Installations: An Installer's Life

When we last checked in with installer John Tamburello, he was 60 stories above Manhattan, completing an elegant multiroom system in an art collector's apartment (Sky High, May 2006). Before that, we watched as he hooked up a home theater for Men in Black director Barry Sonnenfeld, who told us that John "seems to live on pizza and cold coffee, and always exhibits flu-like symptoms, but is strangely very smart, informed, and easy to work with" (My Digital Adventure, September 2005). When we recently caught up with John on a summery day in May, he was busy handling four installations in various stages of completion.

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Wanting to get a sense of how an installer juggles all this delicate, complicated work, we tagged along as he put the finishing touches on two of those very different jobs: a whole-house system in the lush, affluent New York City suburb of Irvington and a full-blown home theater in the midtown Manhattan office of rapper supreme Jay-Z.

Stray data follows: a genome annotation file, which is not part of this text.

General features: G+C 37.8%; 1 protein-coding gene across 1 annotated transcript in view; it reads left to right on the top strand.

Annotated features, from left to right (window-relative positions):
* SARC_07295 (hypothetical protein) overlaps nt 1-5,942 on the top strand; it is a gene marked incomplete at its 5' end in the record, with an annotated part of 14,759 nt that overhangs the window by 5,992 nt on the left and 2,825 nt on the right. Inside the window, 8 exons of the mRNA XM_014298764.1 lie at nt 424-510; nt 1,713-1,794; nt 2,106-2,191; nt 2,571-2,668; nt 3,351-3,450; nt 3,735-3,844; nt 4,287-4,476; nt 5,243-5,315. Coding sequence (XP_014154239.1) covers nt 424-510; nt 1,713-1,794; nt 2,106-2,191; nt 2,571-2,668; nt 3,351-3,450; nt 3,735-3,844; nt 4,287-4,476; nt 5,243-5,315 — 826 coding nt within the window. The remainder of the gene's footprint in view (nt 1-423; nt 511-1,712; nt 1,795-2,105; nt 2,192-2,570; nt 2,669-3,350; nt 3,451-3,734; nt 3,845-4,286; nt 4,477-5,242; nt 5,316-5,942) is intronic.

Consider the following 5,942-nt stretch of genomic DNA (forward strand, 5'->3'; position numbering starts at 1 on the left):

Installers rarely have the luxury of focusing on one job at a time. Because it typically takes about a month to wire, hook up, and program an upscale multiroom system, the installer and his team frequently find themselves dealing with a number of tasks simultaneously. "I've usually got three installations going on any given day," says John, "plus a number of service calls for jobs we've already finished." Including him, there are eight people in his company, Central Media Systems, which has offices in both Manhattan and Peekskill, New York.

When we arrived at the Irvington home of Dan and Margie Rosenfield, John and programmer Scot Eigenfeld were upgrading the master-bedroom system, installing a 42-inch Panasonic plasma HDTV on an OmniMount articulated arm and providing surround sound by way of a Polk SurroundBar placed on a closet shelf above the TV.

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